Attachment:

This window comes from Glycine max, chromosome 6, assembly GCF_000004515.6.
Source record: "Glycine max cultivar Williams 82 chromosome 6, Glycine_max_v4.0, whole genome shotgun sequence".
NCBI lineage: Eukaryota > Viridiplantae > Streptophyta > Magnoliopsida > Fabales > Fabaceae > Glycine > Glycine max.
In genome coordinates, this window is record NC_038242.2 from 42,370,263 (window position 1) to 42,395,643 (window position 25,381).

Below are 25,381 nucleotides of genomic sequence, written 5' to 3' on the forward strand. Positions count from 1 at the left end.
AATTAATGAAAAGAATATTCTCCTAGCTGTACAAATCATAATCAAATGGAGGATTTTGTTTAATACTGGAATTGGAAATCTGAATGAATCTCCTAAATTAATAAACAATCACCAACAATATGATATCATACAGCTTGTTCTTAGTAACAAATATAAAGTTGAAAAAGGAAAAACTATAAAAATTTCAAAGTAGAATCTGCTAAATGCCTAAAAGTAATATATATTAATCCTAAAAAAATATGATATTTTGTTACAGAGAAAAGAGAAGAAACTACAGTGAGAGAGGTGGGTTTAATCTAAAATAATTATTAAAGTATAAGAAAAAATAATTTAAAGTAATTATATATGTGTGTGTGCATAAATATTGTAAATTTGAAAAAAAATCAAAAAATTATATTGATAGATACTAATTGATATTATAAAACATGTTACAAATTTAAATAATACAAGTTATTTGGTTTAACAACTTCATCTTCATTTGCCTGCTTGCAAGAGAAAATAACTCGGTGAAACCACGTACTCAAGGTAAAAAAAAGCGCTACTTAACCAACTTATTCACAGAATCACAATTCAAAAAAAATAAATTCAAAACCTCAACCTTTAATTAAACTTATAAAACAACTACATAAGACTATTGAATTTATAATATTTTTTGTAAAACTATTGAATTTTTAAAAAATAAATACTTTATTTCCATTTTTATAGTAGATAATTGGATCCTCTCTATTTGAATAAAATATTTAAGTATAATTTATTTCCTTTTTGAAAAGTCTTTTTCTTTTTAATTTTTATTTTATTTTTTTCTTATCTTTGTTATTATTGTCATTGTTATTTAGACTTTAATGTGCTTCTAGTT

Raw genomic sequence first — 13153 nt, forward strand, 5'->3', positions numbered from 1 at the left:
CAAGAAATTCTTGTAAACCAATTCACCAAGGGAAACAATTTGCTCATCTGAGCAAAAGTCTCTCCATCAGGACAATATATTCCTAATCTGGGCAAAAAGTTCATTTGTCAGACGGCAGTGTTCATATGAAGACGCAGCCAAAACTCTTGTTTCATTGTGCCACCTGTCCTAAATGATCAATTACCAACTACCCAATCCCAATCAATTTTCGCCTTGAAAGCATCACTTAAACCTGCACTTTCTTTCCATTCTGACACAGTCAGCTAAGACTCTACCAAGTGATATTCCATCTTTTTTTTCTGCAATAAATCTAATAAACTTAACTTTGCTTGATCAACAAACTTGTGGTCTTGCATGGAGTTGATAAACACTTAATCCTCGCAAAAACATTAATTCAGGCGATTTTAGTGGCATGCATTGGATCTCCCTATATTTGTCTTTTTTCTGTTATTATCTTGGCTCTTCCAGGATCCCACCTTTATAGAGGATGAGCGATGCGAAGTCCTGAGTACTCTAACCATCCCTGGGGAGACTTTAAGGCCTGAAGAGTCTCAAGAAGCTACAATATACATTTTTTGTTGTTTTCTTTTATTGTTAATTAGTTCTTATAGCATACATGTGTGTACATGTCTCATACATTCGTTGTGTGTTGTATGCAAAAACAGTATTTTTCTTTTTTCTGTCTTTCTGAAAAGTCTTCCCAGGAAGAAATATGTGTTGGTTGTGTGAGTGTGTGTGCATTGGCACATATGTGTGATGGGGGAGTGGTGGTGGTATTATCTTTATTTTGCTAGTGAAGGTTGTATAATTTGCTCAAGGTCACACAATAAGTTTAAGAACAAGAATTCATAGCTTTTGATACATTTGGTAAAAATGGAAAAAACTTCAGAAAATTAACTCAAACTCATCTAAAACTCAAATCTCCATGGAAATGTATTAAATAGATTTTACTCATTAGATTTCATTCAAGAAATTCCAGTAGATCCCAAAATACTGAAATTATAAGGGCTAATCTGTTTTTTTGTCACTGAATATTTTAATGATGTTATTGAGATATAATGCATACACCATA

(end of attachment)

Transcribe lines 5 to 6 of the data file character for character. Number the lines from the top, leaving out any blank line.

Below are 25,381 nucleotides of genomic sequence, written 5' to 3' on the forward strand. Positions count from 1 at the left end.
AATTAATGAAAAGAATATTCTCCTAGCTGTACAAATCATAATCAAATGGAGGATTTTGTTTAATACTGGAATTGGAAATCTGAATGAATCTCCTAAATTAATAAACAATCACCAACAATATGATATCATACAGCTTGTTCTTAGTAACAAATATAAAGTTGAAAAAGGAAAAACTATAAAAATTTCAAAGTAGAATCTGCTAAATGCCTAAAAGTAATATATATTAATCCTAAAAAAATATGATATTTTGTTACAGAGAAAAGAGAAGAAACTACAGTGAGAGAGGTGGGTTTAATCTAAAATAATTATTAAAGTATAAGAAAAAATAATTTAAAGTAATTATATATGTGTGTGTGCATAAATATTGTAAATTTGAAAAAAAATCAAAAAATTATATTGATAGATACTAATTGATATTATAAAACATGTTACAAATTTAAATAATACAAGTTATTTGGTTTAACAACTTCATCTTCATTTGCCTGCTTGCAAGAGAAAATAACTCGGTGAAACCACGTACTCAAGGTAAAAAAAAGCGCTACTTAACCAACTTATTCACAGAATCACAATTCAAAAAAAATAAATTCAAAACCTCAACCTTTAATTAAACTTATAAAACAACTACATAAGACTATTGAATTTATAATATTTTTTGTAAAACTATTGAATTTTTAAAAAATAAATACTTTATTTCCATTTTTATAGTAGATAATTGGATCCTCTCTATTTGAATAAAATATTTAAGTATAATTTATTTCCTTTTTGAAAAGTCTTTTTCTTTTTAATTTTTATTTTATTTTTTTCTTATCTTTGTTATTATTGTCATTGTTATTTAGACTTTAATGTGCTTCTAGTT